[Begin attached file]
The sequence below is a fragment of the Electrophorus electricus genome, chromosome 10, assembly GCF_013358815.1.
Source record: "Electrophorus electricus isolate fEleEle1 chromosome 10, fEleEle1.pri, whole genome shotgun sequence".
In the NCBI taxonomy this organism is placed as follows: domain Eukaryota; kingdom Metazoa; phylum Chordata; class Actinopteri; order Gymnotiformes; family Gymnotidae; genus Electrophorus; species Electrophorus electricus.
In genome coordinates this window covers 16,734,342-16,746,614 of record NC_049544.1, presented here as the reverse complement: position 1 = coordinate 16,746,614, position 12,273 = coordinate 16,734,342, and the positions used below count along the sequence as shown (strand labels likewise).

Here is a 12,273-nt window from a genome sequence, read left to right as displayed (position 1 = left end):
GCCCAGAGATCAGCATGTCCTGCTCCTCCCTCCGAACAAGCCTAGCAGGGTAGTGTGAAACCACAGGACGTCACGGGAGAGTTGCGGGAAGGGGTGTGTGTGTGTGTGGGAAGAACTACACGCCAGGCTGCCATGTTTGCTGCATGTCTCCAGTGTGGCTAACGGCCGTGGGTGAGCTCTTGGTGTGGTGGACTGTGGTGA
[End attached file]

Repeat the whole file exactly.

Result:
The sequence below is a fragment of the Electrophorus electricus genome, chromosome 10, assembly GCF_013358815.1.
Source record: "Electrophorus electricus isolate fEleEle1 chromosome 10, fEleEle1.pri, whole genome shotgun sequence".
In the NCBI taxonomy this organism is placed as follows: domain Eukaryota; kingdom Metazoa; phylum Chordata; class Actinopteri; order Gymnotiformes; family Gymnotidae; genus Electrophorus; species Electrophorus electricus.
In genome coordinates this window covers 16,734,342-16,746,614 of record NC_049544.1, presented here as the reverse complement: position 1 = coordinate 16,746,614, position 12,273 = coordinate 16,734,342, and the positions used below count along the sequence as shown (strand labels likewise).

Here is a 12,273-nt window from a genome sequence, read left to right as displayed (position 1 = left end):
GCCCAGAGATCAGCATGTCCTGCTCCTCCCTCCGAACAAGCCTAGCAGGGTAGTGTGAAACCACAGGACGTCACGGGAGAGTTGCGGGAAGGGGTGTGTGTGTGTGTGGGAAGAACTACACGCCAGGCTGCCATGTTTGCTGCATGTCTCCAGTGTGGCTAACGGCCGTGGGTGAGCTCTTGGTGTGGTGGACTGTGGTGA